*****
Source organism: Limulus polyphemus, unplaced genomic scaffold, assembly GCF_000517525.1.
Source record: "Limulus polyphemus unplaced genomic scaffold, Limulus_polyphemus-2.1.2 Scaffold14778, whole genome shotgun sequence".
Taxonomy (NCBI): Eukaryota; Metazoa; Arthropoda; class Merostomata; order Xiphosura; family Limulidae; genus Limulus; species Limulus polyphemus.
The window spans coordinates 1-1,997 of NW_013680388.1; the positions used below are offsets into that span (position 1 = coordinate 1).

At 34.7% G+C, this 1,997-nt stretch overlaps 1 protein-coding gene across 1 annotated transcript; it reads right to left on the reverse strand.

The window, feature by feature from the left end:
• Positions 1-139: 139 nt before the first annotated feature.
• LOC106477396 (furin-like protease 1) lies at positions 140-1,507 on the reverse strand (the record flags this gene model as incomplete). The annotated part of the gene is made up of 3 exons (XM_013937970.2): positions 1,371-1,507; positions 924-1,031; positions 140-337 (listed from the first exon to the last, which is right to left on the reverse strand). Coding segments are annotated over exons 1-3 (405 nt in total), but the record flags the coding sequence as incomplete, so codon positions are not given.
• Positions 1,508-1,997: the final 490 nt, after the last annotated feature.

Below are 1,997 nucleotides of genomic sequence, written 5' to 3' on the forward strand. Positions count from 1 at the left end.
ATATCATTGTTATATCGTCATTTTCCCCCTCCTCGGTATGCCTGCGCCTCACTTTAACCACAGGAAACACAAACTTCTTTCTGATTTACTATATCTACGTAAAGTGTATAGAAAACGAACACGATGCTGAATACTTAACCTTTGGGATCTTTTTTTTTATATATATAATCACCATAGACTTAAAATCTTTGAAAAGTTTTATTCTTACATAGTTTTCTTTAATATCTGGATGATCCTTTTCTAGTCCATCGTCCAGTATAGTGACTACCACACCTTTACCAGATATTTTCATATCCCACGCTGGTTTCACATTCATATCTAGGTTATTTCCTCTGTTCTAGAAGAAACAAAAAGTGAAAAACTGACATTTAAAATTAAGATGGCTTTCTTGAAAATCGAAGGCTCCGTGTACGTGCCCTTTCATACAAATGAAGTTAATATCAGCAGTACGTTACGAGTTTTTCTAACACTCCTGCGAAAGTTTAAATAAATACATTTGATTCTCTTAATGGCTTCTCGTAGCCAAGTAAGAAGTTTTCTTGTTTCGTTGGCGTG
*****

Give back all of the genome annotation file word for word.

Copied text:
Source organism: Limulus polyphemus, unplaced genomic scaffold, assembly GCF_000517525.1.
Source record: "Limulus polyphemus unplaced genomic scaffold, Limulus_polyphemus-2.1.2 Scaffold14778, whole genome shotgun sequence".
Taxonomy (NCBI): Eukaryota; Metazoa; Arthropoda; class Merostomata; order Xiphosura; family Limulidae; genus Limulus; species Limulus polyphemus.
The window spans coordinates 1-1,997 of NW_013680388.1; the positions used below are offsets into that span (position 1 = coordinate 1).

At 34.7% G+C, this 1,997-nt stretch overlaps 1 protein-coding gene across 1 annotated transcript; it reads right to left on the reverse strand.

The window, feature by feature from the left end:
• Positions 1-139: 139 nt before the first annotated feature.
• LOC106477396 (furin-like protease 1) lies at positions 140-1,507 on the reverse strand (the record flags this gene model as incomplete). The annotated part of the gene is made up of 3 exons (XM_013937970.2): positions 1,371-1,507; positions 924-1,031; positions 140-337 (listed from the first exon to the last, which is right to left on the reverse strand). Coding segments are annotated over exons 1-3 (405 nt in total), but the record flags the coding sequence as incomplete, so codon positions are not given.
• Positions 1,508-1,997: the final 490 nt, after the last annotated feature.

Below are 1,997 nucleotides of genomic sequence, written 5' to 3' on the forward strand. Positions count from 1 at the left end.
ATATCATTGTTATATCGTCATTTTCCCCCTCCTCGGTATGCCTGCGCCTCACTTTAACCACAGGAAACACAAACTTCTTTCTGATTTACTATATCTACGTAAAGTGTATAGAAAACGAACACGATGCTGAATACTTAACCTTTGGGATCTTTTTTTTTATATATATAATCACCATAGACTTAAAATCTTTGAAAAGTTTTATTCTTACATAGTTTTCTTTAATATCTGGATGATCCTTTTCTAGTCCATCGTCCAGTATAGTGACTACCACACCTTTACCAGATATTTTCATATCCCACGCTGGTTTCACATTCATATCTAGGTTATTTCCTCTGTTCTAGAAGAAACAAAAAGTGAAAAACTGACATTTAAAATTAAGATGGCTTTCTTGAAAATCGAAGGCTCCGTGTACGTGCCCTTTCATACAAATGAAGTTAATATCAGCAGTACGTTACGAGTTTTTCTAACACTCCTGCGAAAGTTTAAATAAATACATTTGATTCTCTTAATGGCTTCTCGTAGCCAAGTAAGAAGTTTTCTTGTTTCGTTGGCGTG